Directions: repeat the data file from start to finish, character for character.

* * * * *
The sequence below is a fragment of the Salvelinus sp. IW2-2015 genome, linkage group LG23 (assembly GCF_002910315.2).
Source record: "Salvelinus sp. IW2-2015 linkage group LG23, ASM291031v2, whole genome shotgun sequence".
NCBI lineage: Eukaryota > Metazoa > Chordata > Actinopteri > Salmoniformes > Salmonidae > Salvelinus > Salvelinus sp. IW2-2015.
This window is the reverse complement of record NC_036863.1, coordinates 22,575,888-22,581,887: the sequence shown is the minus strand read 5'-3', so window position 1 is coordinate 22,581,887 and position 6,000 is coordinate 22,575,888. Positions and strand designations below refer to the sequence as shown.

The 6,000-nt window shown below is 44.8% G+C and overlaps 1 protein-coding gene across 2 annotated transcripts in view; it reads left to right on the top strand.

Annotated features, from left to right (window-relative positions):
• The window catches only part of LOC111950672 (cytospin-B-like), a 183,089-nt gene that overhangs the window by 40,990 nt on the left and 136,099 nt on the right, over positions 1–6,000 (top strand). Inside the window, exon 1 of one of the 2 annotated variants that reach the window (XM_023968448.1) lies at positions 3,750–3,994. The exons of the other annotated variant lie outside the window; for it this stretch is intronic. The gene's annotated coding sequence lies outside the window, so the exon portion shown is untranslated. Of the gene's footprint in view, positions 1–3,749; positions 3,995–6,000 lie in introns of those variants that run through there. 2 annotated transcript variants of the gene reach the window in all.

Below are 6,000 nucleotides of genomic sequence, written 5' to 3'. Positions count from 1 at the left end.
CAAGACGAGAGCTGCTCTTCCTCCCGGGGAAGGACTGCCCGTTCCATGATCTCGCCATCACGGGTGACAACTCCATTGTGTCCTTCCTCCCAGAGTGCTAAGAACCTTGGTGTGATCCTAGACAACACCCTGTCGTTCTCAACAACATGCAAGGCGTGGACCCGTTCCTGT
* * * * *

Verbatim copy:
The sequence below is a fragment of the Salvelinus sp. IW2-2015 genome, linkage group LG23 (assembly GCF_002910315.2).
Source record: "Salvelinus sp. IW2-2015 linkage group LG23, ASM291031v2, whole genome shotgun sequence".
NCBI lineage: Eukaryota > Metazoa > Chordata > Actinopteri > Salmoniformes > Salmonidae > Salvelinus > Salvelinus sp. IW2-2015.
This window is the reverse complement of record NC_036863.1, coordinates 22,575,888-22,581,887: the sequence shown is the minus strand read 5'-3', so window position 1 is coordinate 22,581,887 and position 6,000 is coordinate 22,575,888. Positions and strand designations below refer to the sequence as shown.

The 6,000-nt window shown below is 44.8% G+C and overlaps 1 protein-coding gene across 2 annotated transcripts in view; it reads left to right on the top strand.

Annotated features, from left to right (window-relative positions):
• The window catches only part of LOC111950672 (cytospin-B-like), a 183,089-nt gene that overhangs the window by 40,990 nt on the left and 136,099 nt on the right, over positions 1–6,000 (top strand). Inside the window, exon 1 of one of the 2 annotated variants that reach the window (XM_023968448.1) lies at positions 3,750–3,994. The exons of the other annotated variant lie outside the window; for it this stretch is intronic. The gene's annotated coding sequence lies outside the window, so the exon portion shown is untranslated. Of the gene's footprint in view, positions 1–3,749; positions 3,995–6,000 lie in introns of those variants that run through there. 2 annotated transcript variants of the gene reach the window in all.

Below are 6,000 nucleotides of genomic sequence, written 5' to 3'. Positions count from 1 at the left end.
CAAGACGAGAGCTGCTCTTCCTCCCGGGGAAGGACTGCCCGTTCCATGATCTCGCCATCACGGGTGACAACTCCATTGTGTCCTTCCTCCCAGAGTGCTAAGAACCTTGGTGTGATCCTAGACAACACCCTGTCGTTCTCAACAACATGCAAGGCGTGGACCCGTTCCTGT